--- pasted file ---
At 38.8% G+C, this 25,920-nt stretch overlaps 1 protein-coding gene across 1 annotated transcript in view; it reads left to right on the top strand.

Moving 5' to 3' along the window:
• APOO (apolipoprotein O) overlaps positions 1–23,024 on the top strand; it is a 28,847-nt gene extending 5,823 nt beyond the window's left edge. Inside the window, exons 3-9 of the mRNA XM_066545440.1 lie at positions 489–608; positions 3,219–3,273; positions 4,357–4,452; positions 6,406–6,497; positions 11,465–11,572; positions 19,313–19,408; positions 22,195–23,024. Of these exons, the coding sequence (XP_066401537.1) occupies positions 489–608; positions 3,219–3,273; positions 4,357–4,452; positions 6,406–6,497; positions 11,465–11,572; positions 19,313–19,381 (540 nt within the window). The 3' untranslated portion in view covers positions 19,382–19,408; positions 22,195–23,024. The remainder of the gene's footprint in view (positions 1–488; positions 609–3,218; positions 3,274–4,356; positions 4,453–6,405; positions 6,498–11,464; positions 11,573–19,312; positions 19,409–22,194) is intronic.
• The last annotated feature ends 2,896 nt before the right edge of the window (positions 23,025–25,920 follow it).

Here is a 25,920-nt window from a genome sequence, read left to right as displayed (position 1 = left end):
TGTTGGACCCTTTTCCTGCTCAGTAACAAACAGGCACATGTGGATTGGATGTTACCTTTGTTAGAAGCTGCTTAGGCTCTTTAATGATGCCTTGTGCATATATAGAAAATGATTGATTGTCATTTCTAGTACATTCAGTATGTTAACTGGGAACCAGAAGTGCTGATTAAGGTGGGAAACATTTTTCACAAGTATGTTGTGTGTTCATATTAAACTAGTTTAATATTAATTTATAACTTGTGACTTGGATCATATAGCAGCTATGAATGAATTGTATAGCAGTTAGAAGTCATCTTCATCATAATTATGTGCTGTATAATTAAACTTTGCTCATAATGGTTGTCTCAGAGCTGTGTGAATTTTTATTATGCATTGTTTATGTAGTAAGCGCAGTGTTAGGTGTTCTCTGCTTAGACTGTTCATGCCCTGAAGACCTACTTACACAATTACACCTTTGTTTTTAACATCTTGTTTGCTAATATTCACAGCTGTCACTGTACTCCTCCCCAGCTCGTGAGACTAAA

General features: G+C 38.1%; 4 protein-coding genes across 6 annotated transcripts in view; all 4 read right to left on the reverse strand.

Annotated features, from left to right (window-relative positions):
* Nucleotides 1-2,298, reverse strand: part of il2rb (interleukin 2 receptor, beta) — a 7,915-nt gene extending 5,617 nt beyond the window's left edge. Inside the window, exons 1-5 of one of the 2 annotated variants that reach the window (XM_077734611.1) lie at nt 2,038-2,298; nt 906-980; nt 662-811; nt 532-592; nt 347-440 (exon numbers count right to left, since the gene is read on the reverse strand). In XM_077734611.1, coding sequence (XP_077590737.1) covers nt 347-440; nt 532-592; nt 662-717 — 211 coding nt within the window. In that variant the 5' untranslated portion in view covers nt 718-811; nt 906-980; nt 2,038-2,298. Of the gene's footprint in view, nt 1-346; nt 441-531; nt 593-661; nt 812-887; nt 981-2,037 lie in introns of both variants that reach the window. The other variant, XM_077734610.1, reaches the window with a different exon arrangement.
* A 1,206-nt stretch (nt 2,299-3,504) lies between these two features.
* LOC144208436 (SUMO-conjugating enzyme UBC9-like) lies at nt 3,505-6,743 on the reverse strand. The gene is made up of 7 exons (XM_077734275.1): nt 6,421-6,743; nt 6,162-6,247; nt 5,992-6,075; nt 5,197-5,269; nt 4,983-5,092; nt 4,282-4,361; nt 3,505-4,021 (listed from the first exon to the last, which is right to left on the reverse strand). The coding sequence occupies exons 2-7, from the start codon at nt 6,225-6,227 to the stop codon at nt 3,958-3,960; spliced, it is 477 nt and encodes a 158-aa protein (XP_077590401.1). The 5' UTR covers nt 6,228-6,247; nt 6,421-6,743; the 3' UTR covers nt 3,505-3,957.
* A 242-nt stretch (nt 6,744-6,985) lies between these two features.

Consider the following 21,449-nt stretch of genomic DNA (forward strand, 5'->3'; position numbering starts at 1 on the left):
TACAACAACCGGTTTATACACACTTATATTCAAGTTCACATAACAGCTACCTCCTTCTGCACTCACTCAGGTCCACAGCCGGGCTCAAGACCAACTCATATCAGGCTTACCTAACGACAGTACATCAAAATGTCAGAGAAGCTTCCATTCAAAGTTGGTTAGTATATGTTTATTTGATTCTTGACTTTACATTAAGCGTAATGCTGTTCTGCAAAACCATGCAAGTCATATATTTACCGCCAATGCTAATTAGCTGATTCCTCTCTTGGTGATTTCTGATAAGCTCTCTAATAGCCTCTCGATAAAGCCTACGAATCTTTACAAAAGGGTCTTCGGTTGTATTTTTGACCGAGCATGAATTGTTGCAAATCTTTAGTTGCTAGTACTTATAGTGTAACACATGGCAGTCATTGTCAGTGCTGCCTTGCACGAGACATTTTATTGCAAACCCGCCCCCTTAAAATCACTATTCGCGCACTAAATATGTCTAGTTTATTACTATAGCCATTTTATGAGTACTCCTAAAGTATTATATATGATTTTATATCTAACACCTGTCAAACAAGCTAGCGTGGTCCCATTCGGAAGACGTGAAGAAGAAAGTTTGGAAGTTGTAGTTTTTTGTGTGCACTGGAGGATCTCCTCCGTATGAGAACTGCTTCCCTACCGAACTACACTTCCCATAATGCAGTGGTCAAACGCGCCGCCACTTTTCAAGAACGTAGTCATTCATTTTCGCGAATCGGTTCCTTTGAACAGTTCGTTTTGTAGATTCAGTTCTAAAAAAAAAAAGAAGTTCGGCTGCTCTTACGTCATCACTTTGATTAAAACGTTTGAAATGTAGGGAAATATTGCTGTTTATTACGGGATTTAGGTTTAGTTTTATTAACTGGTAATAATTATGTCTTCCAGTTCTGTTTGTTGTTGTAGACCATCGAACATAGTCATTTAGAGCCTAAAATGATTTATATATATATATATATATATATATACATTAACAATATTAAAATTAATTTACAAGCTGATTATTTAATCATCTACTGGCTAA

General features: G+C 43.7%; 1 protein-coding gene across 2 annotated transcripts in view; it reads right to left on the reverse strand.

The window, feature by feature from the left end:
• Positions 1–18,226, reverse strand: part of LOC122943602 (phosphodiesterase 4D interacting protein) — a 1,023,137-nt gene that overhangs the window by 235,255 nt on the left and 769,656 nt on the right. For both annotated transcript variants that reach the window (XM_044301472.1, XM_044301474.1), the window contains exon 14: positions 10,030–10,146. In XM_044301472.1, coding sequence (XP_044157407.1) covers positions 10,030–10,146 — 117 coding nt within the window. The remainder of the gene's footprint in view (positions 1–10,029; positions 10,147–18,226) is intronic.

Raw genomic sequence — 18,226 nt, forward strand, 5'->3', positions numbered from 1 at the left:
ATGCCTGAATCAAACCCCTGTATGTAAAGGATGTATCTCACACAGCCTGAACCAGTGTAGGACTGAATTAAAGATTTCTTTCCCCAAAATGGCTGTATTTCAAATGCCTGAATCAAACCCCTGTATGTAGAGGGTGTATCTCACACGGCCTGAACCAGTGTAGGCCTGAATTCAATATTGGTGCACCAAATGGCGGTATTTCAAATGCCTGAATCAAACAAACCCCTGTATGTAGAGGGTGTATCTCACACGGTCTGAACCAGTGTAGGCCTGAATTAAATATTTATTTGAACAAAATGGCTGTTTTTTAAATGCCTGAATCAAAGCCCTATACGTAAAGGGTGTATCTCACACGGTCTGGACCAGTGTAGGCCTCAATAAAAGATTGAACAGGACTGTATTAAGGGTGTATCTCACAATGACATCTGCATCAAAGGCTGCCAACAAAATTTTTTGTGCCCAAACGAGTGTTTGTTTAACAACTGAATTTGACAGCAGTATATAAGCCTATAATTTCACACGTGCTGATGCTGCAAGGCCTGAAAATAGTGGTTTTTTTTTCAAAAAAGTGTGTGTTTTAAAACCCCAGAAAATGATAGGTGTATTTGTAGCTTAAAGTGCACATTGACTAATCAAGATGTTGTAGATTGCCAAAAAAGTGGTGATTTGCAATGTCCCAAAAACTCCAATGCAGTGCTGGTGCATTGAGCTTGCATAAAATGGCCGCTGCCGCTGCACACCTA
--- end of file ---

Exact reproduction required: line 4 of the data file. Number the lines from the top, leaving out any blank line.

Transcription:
• The last annotated feature ends 2,896 nt before the right edge of the window (positions 23,025–25,920 follow it).